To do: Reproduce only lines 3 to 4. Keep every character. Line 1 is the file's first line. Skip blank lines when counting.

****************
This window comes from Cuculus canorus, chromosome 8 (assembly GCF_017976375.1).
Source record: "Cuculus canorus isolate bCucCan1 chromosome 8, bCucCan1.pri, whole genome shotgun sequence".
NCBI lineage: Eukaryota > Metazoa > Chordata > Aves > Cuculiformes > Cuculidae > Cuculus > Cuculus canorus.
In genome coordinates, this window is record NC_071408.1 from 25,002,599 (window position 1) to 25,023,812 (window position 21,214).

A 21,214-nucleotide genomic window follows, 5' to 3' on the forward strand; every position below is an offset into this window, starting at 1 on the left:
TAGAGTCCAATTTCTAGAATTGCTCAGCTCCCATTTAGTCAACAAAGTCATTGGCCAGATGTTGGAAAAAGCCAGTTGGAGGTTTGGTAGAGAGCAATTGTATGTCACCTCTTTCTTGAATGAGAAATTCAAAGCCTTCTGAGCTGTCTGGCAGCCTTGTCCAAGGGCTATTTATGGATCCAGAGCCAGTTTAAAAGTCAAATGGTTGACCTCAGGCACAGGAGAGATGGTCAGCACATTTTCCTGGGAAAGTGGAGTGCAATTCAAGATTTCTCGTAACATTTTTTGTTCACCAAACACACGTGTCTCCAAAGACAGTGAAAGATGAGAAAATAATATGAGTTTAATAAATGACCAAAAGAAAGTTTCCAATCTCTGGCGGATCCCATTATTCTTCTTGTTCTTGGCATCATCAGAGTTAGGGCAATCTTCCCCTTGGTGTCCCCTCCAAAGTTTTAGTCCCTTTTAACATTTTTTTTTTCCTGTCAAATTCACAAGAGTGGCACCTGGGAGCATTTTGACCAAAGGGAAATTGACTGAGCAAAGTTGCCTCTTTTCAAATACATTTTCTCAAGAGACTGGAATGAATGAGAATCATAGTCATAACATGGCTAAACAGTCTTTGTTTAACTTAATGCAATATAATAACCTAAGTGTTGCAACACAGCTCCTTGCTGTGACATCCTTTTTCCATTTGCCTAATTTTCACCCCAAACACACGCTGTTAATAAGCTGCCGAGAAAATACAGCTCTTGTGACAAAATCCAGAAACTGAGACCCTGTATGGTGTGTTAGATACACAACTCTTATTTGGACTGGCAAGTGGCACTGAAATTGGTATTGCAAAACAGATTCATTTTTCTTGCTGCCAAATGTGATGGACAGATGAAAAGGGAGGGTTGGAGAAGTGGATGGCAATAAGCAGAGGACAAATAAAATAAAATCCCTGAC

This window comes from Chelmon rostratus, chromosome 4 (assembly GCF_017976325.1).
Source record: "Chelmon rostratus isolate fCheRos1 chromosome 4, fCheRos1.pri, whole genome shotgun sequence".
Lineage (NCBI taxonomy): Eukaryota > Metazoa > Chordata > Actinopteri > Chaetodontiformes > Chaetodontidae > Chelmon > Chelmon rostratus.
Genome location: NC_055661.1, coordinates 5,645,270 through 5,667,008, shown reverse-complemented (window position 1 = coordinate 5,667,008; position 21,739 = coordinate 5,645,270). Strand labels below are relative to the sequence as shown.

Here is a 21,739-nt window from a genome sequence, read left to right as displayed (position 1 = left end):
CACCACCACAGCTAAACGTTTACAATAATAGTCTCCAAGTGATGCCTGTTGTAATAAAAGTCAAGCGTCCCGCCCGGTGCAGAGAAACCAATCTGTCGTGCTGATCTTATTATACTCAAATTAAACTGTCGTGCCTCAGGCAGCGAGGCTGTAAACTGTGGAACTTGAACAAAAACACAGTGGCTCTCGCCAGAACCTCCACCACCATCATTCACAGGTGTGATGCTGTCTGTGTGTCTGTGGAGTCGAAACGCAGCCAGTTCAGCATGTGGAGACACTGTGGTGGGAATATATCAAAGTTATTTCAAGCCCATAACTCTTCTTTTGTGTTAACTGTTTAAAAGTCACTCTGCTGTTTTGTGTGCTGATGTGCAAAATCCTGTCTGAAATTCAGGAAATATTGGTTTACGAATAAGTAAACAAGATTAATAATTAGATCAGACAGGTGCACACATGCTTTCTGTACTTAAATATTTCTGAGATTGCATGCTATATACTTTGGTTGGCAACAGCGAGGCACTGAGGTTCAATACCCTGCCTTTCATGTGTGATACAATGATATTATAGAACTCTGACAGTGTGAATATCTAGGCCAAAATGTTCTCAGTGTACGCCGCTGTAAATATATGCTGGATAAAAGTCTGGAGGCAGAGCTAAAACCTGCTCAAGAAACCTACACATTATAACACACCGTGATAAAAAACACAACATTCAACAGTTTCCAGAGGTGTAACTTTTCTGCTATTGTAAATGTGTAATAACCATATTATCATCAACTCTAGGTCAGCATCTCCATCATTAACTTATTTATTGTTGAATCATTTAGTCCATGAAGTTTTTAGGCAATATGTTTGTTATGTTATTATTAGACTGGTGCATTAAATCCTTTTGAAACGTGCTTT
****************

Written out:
NCBI lineage: Eukaryota > Metazoa > Chordata > Aves > Cuculiformes > Cuculidae > Cuculus > Cuculus canorus.
In genome coordinates, this window is record NC_071408.1 from 25,002,599 (window position 1) to 25,023,812 (window position 21,214).